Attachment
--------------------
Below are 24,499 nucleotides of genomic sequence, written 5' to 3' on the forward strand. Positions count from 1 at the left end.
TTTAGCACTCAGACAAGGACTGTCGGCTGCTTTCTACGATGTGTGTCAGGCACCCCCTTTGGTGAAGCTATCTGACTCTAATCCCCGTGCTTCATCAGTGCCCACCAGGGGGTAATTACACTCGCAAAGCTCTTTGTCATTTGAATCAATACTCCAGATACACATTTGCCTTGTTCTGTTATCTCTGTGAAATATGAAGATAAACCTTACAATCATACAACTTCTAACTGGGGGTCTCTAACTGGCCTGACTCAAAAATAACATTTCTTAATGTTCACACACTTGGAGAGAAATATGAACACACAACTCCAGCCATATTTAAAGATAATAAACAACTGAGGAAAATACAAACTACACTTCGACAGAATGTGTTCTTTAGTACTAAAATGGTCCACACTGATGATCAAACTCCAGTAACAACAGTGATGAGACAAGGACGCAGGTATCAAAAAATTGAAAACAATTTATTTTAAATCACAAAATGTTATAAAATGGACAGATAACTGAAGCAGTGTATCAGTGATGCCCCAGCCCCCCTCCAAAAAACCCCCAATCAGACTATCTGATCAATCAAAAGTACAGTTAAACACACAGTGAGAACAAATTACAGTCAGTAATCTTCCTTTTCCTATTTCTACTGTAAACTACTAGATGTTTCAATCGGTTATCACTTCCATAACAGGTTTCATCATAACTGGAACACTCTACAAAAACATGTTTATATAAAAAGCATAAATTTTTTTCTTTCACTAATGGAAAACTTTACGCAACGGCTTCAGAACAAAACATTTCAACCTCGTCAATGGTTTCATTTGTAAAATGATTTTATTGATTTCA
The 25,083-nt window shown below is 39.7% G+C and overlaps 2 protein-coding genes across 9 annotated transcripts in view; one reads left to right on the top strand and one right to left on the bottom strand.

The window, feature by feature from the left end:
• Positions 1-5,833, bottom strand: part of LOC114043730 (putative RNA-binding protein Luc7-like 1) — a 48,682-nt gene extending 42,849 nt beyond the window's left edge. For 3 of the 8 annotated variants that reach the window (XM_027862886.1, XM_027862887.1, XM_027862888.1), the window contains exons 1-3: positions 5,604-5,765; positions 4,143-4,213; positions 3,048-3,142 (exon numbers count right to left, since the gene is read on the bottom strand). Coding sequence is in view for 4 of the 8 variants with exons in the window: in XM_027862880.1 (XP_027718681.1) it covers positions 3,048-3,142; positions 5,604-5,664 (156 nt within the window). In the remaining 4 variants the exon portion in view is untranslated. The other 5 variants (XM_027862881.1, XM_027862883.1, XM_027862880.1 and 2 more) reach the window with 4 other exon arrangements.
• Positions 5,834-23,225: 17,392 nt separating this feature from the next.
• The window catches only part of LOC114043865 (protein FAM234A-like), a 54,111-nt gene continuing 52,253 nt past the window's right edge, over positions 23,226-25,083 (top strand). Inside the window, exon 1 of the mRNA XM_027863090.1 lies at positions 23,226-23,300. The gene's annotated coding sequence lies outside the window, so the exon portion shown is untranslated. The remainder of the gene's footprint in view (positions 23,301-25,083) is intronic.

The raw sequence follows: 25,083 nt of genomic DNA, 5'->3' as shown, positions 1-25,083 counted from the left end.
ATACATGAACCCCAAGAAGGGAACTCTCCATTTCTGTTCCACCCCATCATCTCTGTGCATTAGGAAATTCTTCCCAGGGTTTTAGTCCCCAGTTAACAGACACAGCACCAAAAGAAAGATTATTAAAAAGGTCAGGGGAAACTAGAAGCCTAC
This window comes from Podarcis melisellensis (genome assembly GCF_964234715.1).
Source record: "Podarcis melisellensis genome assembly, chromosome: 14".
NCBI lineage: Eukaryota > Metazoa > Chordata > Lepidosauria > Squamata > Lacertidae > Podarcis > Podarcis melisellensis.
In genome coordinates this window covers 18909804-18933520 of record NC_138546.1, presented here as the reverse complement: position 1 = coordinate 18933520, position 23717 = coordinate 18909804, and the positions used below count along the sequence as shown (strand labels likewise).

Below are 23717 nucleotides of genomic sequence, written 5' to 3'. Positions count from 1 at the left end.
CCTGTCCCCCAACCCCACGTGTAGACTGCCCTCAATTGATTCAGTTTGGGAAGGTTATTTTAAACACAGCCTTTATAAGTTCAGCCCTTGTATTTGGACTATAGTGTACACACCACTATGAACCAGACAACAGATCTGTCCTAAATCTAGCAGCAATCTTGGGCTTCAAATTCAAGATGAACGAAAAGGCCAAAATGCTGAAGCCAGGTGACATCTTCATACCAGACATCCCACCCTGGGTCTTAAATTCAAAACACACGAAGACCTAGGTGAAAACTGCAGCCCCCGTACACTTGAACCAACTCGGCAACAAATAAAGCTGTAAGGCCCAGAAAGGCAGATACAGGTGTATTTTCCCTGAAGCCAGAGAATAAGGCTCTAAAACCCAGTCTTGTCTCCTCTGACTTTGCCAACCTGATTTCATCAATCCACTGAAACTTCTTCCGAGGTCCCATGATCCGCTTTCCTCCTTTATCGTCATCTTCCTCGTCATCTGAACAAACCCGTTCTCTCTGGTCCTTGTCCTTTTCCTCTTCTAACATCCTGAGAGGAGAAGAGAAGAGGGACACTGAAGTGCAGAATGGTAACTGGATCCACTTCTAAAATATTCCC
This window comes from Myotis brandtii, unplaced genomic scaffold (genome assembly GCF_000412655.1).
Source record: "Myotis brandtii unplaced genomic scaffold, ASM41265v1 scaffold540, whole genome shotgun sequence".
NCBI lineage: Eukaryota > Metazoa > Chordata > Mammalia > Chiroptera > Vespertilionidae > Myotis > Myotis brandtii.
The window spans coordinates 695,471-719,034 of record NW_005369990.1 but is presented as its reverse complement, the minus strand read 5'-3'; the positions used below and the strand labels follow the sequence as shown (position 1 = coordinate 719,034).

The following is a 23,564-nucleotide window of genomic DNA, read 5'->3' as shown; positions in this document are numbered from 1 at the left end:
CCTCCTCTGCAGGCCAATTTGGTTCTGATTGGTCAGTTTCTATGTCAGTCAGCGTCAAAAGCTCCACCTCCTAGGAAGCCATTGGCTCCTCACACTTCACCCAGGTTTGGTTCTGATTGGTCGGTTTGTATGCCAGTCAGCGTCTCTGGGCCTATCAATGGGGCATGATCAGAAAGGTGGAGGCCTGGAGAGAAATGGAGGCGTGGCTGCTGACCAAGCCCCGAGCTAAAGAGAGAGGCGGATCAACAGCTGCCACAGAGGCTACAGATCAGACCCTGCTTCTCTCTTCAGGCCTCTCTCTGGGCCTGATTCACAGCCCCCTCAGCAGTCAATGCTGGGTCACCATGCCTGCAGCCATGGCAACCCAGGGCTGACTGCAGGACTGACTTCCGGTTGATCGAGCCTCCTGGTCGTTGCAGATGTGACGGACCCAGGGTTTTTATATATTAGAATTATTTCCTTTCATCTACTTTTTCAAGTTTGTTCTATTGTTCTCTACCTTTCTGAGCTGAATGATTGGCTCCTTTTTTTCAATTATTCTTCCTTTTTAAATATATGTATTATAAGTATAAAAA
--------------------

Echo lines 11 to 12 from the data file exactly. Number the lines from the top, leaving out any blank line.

Source record: "Podarcis melisellensis genome assembly, chromosome: 14".
NCBI lineage: Eukaryota > Metazoa > Chordata > Lepidosauria > Squamata > Lacertidae > Podarcis > Podarcis melisellensis.